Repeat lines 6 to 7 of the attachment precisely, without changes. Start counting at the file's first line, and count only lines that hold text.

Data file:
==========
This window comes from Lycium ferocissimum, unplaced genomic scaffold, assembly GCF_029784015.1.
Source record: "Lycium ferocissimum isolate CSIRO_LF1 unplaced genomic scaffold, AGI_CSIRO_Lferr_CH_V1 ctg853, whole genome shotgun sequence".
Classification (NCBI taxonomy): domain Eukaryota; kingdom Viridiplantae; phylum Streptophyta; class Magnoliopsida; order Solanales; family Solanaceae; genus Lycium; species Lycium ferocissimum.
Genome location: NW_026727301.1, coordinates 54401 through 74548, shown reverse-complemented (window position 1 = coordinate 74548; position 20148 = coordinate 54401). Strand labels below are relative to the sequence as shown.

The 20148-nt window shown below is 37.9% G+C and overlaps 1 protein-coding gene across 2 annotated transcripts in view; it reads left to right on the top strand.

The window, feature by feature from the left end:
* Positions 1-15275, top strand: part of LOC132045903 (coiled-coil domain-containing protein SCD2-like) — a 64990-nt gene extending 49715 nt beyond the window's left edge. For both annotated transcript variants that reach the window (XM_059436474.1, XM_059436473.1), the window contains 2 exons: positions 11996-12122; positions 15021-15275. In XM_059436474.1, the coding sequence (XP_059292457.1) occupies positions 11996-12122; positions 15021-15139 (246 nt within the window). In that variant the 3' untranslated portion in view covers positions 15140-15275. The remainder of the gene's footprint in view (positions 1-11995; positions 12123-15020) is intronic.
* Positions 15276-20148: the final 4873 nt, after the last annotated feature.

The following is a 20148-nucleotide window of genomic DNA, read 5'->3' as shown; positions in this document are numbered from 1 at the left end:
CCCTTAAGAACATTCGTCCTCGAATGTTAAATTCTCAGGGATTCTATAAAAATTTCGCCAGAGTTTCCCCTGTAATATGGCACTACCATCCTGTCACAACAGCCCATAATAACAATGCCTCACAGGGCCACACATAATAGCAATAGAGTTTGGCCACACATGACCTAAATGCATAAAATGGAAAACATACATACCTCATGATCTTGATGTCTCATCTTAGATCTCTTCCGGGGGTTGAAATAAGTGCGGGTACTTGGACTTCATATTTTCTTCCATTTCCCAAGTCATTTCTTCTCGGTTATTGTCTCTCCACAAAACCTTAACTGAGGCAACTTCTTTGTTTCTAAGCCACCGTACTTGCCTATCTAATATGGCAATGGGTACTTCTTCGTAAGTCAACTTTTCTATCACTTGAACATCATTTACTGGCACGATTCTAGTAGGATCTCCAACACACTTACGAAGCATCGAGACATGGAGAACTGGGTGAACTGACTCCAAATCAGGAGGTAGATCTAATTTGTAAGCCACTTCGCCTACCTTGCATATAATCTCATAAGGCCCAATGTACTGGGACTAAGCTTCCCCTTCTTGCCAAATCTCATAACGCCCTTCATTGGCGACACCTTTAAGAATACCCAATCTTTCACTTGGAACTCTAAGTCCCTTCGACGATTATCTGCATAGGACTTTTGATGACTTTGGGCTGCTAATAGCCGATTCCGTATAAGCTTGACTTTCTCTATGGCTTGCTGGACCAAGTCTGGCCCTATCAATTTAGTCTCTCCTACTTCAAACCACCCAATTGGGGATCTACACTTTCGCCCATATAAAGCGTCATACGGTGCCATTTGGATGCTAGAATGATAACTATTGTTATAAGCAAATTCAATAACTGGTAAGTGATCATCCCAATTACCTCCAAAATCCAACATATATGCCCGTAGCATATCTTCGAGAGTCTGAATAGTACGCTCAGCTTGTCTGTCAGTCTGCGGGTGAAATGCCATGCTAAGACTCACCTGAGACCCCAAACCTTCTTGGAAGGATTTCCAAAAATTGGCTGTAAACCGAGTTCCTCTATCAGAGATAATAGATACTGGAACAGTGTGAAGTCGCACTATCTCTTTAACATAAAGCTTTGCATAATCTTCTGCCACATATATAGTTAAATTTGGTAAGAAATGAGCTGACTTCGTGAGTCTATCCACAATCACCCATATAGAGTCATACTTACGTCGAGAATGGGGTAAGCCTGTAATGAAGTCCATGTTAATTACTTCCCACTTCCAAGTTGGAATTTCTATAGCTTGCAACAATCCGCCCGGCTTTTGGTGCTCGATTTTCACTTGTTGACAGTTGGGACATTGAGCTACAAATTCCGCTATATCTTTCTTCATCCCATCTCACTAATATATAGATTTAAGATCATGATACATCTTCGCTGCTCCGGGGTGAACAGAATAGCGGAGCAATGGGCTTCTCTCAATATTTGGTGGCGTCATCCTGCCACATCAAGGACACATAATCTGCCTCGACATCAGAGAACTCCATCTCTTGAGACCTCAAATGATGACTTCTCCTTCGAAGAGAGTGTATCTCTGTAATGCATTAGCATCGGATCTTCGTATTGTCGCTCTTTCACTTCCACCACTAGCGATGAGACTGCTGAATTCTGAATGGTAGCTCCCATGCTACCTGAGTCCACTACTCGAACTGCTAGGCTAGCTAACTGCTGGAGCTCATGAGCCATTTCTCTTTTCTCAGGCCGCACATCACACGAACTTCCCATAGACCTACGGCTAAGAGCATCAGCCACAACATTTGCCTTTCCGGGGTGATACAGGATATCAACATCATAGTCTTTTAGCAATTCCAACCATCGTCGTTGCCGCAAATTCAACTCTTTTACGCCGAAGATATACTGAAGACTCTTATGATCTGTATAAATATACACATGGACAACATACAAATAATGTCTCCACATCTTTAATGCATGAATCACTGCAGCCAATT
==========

The window, feature by feature from the left end:
* Positions 1-15275, top strand: part of LOC132045903 (coiled-coil domain-containing protein SCD2-like) — a 64990-nt gene extending 49715 nt beyond the window's left edge. For both annotated transcript variants that reach the window (XM_059436474.1, XM_059436473.1), the window contains 2 exons: positions 11996-12122; positions 15021-15275. In XM_059436474.1, the coding sequence (XP_059292457.1) occupies positions 11996-12122; positions 15021-15139 (246 nt within the window). In that variant the 3' untranslated portion in view covers positions 15140-15275. The remainder of the gene's footprint in view (positions 1-11995; positions 12123-15020) is intronic.